Scientists still don’t fully understand how the deposits of precious metal in the Earth’s surface were formed, but the most recent theory suggests that they were brought to the Earth by enormous meteors which smashed into the planet 200 million years after the earth formed (4.3 billion years ago). The earth’s crust is mostly made up of Oxygen (47%) and Silicon (28%), followed by Aluminium (8%) and Iron (5%). Other metals are much more rare; Copper makes up 0.01%, Zinc 0.004%, Lead 0.002%, Tin 0.001%, Thorium 0.001%, Uranium 0.0004%, Silver 0.00001% and Gold 0.000001%. Only a fraction of these percentages are to be found in densities which are economically viable to extract.
In other words, metals are a very rare and very precious resource on our planet, and are completely irreplaceable. However, in 2014, after only a century of industrial scale mining, the speed and scale of extraction of metals has become so immense that most metals are predicted to run out in the next few decades. For example between 1.1 and 1.3 billion tonnes of aluminium has been extracted historically (until 2014), and at the current extraction rate of 40 – 46 million tonnes per year the remaining 8 billion tonnes will be used up in 20 – 40 years.
Sesa Goa mine waste flood at the peak of the mining boom in 2009
14th July 2015. Krishnendu Mukherjee, Barrister and Advocate at Doughty Street Chambers, has been very involved in exposing the gross scale illegal mining carried out by Vedanta subsidiary Sesa Goa, and other iron ore miners in Goa. This article is a detailed analysis of the manipulations of legal procedures and previous judgements by mining companies and their government and judicial stooges, currently taking place in a desperate attempt to re-start mining in Goa.
Sesa Goa’s Sanquelim mine, a demonstration site of proper mine closure, but Sesa Goa have not reclaimed any of their other closed mines.
Meanwhile in Goa, mining dumps which are the result of illegal mining are being auctioned off, and local residents in Caurem claim that companies are taking away twice the amount of reject ore-bearing material as they are buying. Once a mine lease is terminated mined land should be reclaimed by the leasing company (as according to mine closure plans) and then returned to the state. However in a recent interview published in The Hindu’s Business Line, Vedanta CEO Tom Albanese is quoted as saying: “We are waiting for clarification on some environmental issues. We have been dumping waste on the land we bought, but we have been permitted to dump waste outside lease areas. We want clarification on whether it will be a proper mining practice to do so.” This slip of the tongue by Albanese raises an important question: Do mining companies intend to enact Mine Closure Plans and give the leased land back to the state at all? If not will they attempt to develop the land or sell it on to another buyer? These are important questions to be asked in Goa, where 18% of the state is affected by mining.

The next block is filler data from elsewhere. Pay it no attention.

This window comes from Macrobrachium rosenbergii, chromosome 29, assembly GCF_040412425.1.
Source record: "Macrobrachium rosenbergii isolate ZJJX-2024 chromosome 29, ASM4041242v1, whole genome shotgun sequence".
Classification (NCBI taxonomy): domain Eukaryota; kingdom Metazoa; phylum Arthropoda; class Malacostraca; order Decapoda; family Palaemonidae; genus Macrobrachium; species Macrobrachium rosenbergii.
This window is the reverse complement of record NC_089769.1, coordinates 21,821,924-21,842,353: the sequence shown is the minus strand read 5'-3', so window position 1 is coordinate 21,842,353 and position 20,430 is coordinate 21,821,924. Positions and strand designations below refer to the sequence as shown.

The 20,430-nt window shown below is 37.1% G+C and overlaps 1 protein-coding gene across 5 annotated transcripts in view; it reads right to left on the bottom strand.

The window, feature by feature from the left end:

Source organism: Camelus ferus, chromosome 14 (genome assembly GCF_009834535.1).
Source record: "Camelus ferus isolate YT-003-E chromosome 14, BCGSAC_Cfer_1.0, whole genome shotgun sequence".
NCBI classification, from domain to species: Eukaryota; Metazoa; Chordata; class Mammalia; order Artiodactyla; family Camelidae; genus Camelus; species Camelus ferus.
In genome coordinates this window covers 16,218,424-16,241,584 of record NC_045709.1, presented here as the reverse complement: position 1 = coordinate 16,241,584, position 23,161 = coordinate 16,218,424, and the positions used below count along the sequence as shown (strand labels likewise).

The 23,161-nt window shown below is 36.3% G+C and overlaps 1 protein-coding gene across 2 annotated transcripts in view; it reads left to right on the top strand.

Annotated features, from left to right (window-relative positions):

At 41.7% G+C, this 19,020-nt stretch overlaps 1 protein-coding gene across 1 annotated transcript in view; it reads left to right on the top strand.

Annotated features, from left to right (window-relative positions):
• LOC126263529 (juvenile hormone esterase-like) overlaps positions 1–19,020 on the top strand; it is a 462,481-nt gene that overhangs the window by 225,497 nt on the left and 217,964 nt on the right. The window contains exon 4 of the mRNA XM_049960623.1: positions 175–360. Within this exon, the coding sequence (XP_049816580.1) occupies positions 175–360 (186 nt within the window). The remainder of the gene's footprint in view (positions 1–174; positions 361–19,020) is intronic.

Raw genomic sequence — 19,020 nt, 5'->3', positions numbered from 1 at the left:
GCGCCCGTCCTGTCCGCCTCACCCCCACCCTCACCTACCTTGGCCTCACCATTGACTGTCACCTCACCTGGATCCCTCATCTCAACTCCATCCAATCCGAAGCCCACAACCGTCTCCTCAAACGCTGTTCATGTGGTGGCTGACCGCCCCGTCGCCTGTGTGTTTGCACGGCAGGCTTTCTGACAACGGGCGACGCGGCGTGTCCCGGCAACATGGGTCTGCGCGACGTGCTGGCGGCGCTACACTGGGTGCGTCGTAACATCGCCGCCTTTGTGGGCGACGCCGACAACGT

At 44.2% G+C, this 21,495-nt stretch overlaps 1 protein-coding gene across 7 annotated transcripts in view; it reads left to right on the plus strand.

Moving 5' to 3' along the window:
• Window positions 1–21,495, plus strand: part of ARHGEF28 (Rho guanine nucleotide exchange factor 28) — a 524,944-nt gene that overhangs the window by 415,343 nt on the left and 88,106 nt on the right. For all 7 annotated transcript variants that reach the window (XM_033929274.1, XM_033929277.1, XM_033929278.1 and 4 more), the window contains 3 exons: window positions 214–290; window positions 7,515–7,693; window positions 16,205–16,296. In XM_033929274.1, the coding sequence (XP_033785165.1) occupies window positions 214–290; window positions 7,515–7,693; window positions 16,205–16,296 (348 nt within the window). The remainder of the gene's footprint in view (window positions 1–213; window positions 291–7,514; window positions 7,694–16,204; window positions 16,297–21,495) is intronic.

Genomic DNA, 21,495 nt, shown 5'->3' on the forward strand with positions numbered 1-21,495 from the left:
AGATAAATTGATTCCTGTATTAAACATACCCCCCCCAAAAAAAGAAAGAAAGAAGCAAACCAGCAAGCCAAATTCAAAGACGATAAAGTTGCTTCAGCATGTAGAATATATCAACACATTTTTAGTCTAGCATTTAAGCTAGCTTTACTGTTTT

A Critical Legal History of Mining in Goa
by Krishnendu Mukherjee
On the 12.8.11, the High Court of Bombay at Goa, delivered a landmark judgment in relation to environmental protection. In Shankar Raghunath Jog v Talaulicar and Sons Pvt Limited and Union of India PILWP 6/2011, the High Court interpreted the Environmental Impact Assessment Notification (EIA) 1994, Paragraph III (c) provides the following:
“The [environment] clearance granted shall be valid for a period of five years from the commencement of the construction or operation of the project.”